As COVID-19 continues to change lives around the world, its severe impact on the global economy is already hinting towards tough times ahead.
GCC stock markets are no exception, and in fact, the initial signs of stress were already visible as early as February 2020. What makes this stock rout worse is the historically low oil prices. Brent Crude prices were already weak coming into 2020, and a production conflict with Russia and growing US oil supplies hit the GCC economy where it hurts the most.
This report tries to cover how the GCC stock markets have behaved since the Coronavirus outbreak.
Major Losses Across GCC Stock Market Amid COVID-19
March 1, 2020, witnessed one of the worst bear-market rallies across GCC stock indices, with investors losing over Dh257 billion ($70 billion) in a single day. Saudi Arabian investors registered the highest losses of over $41 billion that day.
And there have been multiple similar one-day movements across the regional markets. A close look at major indices reveal significant losses year-to-date, with ADX General falling 19%, MSCI TADAWUL 30 dropping over 16%, and QE General losing nearly 15% of its value.
Oil Pricing War Comes Back to Bite GCC Markets
Worldwide lockdowns have had a severe impact on the global demand for oil. Some reports even expect the demand to fall as much as 30% throughout the course of the COVID-19 pandemic.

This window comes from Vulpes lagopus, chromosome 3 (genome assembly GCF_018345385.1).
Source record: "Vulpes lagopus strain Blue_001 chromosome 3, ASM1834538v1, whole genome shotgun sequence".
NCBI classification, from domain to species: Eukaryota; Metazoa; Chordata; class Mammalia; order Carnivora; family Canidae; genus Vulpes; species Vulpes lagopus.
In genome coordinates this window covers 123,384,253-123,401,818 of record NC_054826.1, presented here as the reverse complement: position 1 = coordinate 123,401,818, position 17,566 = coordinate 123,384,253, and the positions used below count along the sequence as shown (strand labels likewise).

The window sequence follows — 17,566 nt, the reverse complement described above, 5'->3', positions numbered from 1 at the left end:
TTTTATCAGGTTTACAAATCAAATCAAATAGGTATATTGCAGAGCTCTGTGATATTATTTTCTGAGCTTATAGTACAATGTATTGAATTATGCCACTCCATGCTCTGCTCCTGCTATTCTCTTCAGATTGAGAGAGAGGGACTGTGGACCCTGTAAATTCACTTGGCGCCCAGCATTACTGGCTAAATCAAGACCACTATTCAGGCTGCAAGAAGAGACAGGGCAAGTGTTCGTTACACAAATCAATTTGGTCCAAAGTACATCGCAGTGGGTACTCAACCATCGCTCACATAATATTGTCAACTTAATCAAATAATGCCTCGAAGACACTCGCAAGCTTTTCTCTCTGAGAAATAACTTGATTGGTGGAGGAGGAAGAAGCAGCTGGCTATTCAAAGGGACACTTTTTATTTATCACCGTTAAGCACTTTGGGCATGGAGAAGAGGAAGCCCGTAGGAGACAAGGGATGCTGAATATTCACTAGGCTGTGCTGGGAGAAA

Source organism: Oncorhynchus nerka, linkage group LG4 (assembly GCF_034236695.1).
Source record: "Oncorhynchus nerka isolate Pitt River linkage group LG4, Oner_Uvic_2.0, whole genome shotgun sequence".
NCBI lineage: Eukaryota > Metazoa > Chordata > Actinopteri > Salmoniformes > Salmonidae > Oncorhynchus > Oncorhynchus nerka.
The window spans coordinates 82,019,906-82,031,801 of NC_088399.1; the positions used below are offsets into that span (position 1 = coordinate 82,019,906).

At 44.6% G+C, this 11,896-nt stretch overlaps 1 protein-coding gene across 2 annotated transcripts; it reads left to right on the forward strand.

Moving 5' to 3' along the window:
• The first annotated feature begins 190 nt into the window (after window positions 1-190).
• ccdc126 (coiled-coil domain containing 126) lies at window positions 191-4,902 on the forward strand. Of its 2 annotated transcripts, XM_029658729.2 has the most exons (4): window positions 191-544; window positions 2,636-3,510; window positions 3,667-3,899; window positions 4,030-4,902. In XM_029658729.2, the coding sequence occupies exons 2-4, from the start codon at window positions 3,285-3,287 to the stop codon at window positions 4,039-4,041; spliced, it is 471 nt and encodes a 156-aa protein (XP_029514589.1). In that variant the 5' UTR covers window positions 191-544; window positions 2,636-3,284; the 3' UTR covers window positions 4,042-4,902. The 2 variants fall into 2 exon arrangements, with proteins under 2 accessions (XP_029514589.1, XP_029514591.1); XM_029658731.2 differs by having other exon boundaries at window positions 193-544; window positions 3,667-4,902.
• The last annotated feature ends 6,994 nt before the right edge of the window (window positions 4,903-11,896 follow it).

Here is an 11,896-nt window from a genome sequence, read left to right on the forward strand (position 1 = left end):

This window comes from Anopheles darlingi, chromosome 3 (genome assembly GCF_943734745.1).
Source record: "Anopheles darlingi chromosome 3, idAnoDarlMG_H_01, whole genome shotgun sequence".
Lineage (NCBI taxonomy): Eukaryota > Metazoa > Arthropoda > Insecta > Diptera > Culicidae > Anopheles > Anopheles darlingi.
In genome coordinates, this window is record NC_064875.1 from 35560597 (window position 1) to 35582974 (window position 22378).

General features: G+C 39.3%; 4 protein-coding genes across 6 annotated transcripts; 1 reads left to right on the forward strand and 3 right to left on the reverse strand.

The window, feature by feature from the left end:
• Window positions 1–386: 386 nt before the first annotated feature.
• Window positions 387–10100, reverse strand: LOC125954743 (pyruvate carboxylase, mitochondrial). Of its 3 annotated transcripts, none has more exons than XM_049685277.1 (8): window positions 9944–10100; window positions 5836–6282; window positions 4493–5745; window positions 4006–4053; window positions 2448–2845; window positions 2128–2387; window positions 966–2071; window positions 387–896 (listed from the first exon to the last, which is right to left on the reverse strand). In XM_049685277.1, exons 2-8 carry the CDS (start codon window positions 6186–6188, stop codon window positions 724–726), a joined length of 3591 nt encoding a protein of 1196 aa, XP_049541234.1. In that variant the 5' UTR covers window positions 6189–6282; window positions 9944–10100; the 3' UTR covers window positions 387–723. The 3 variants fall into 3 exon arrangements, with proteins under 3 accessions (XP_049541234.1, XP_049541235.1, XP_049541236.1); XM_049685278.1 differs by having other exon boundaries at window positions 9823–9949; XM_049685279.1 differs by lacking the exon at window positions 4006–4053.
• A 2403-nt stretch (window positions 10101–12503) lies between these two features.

The early oil-pricing conflicts with Russia have worsened the impact of COVID-19. The escalated commentary between Saudi Arabia and Russia led to a single-day fall of over 25% in oil prices (March 9).
With Brend Crude prices hovering close to $37 per barrel, oil exporters across the MENA region are set to witness a GDP deficit in excess of 11% in 2020.
Top Sectors Bleeding Money, Booking Losses
The global aviation, tourism, and hospitality industries have come under reeling pressure because of the global shutdowns. The UAE is an unfortunate example of this detrimental trend.
The UAE is home to some of the world’s largest airlines, including Emirates and Etihad Airways, with the aviation sector contributing as much as 5% to the empire’s GDP. The aviation industry, along with the tourism sector accounts for over 11% of the UAE’s GDP.
The worldwide lockdown has sent these sectors into a tailspin, with major airliners throughout the GCC region cutting their workforce. The tourism industry is witnessing a similar sentiment, adding to the overall woes of the GCC financial markets.
Hope for Recovery After Markets Open Post Eid Holidays
A mixture of adverse sector-wise movements and over-reliance of the GCC economies on key sectors has resulted in undesirable rating updates, with international agencies, such as Moody, downgrading their ratings to negative (for Saudi Arabia).
Amid a negative sentiment, there are some positive trends, such as the resilience shown by Gulf bonds throughout the COVID-19 pandemic. The Gulf region is becoming a massive contributor to the global debt markets.
As countries ease lockdowns and the global demand for oil picks up, the GCC stock market could witness a sharp recovery.